2020-09-17

Dull images

I have been busy on all sorts of little things, none of which seemed worth blogging.

But one of the more fun little distractions was fixing my photo site. I upload images direct from camera on wifi, and they have Exif data extracted and all put in a database. But it was slow, and I ran in to a slight snag with the latest camera. It is still slow, but a complete rewrite of the javascript and the C/database backend has made a hell of a difference.

I am recording images in HEIC (Canon HIF) files. This is 10 bit colour and set with absolute minimal compression. It seems a good compromise. Obviously Canon raw files would be better, and JPG would be easier, but I thought I would give these a try.

There is a nice library called libheif, which has a tool heif-convert which converts the image from the Canon HIF file to JPG. Sorted, or so I thought. I do have to use the latest version as Canon use something odd, it seems, in the header, but that does work.

Unfortunately I am then in a world of weird with colour profiles. The resulting JPG is reduced to 8 bits per colour, as expected, but also has a colour profile applied. This works fine when viewed on my mac and in some browsers. However, it breaks, badly, in other cases. Notably viewing in firefox (even on Mac) and if sent to some social media - twitter just strips the colour profile. Facebook makes an effort. The other issue is various tools to get a thumbnail or make a scaled image, also strip the colour profile. So I had to make things re-apply it at each stage.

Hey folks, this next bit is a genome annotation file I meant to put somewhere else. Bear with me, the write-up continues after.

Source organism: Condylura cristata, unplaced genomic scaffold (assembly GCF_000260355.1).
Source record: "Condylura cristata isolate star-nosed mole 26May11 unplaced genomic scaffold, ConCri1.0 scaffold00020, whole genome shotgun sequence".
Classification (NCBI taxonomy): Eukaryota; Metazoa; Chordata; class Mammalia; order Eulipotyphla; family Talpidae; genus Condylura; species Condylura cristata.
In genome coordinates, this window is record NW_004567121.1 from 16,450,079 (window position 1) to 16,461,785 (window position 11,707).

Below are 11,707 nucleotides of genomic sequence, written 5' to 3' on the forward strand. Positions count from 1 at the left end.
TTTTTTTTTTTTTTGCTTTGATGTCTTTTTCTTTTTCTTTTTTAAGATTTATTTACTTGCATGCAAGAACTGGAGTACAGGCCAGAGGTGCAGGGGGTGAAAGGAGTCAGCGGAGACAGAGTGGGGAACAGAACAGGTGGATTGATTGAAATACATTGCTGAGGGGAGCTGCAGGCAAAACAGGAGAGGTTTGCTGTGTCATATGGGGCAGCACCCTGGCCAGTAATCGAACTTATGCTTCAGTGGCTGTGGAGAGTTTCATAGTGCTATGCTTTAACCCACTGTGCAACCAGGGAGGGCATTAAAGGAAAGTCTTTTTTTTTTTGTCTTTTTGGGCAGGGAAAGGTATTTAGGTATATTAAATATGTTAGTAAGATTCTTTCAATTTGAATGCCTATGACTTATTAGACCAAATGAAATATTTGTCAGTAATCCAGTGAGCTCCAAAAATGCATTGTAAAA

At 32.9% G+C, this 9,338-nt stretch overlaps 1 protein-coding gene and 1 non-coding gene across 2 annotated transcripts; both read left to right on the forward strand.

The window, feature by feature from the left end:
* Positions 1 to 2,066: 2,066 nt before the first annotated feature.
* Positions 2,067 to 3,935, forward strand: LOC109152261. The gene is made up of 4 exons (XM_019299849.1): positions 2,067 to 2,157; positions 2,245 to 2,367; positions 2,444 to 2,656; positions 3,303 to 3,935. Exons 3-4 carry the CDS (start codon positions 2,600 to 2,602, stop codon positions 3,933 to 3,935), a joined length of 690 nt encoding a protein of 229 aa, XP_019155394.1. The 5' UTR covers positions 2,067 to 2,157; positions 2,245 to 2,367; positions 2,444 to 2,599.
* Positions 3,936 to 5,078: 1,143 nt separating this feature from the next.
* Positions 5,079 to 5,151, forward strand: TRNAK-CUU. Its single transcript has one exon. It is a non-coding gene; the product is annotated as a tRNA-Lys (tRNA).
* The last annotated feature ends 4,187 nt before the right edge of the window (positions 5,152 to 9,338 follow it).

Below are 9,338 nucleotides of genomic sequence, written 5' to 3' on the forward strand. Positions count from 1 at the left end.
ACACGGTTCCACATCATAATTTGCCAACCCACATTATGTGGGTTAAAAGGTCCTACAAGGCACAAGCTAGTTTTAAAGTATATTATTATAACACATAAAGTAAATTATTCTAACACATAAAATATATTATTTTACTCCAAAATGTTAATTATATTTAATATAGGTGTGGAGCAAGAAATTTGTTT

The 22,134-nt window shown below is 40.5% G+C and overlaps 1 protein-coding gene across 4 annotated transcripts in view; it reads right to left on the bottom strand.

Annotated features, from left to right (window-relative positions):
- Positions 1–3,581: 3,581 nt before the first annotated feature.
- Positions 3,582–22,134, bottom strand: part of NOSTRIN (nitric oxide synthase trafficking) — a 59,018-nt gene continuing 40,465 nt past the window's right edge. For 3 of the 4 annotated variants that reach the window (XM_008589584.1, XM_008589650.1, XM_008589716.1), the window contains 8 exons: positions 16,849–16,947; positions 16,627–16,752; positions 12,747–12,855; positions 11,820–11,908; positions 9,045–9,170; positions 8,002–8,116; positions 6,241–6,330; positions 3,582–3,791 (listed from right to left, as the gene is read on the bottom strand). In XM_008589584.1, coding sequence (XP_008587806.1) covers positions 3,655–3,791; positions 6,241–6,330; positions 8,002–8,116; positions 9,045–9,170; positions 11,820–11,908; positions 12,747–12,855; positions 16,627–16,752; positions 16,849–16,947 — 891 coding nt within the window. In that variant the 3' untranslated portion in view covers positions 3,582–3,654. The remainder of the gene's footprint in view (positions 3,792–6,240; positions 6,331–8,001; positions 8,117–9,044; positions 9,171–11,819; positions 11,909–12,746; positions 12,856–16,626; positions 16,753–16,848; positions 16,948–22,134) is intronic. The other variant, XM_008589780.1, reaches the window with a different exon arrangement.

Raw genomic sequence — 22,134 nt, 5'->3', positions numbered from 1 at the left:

The problem is that without the right colour profile the images look, shall we say, dull!

These three images a) with colour profile, b) with profile stripped, c) converted profile.

Update: Blogger fixes the "preview" on image a) here, click on it in firefox to see the problem!


The solution was to use a tool called jpgicc which will convert profiles really quickly on JPG files. Just running it with no options to understand the original profile and convert to a default sRGB for JPG works a treat.

This was not the only issue. The convert from HIF tool also had some slight challenges, but the library allowed me to make my own convertor. The main issue was that the image was coming out of the library rotated correctly - e.g. a portrait image was portrait. This is great until you copy over the Exif data, which says the image needs rotating. The end result is a JPG that claims to need rotating. I was able to strips the rotation from the Exif.

With these two tweaks I now have JPG files that look OK on the photo site, and work for preview on social media, but the raw HEIC available for printing, etc.

I also made nice social media preview links, e.g. https://k.gg/213678

And yes, I know, my photo site is k.gg now, sorry, challenging times.

No comments:

Post a comment

Comments are moderated purely to filter out obvious spam, but it means they may not show immediately.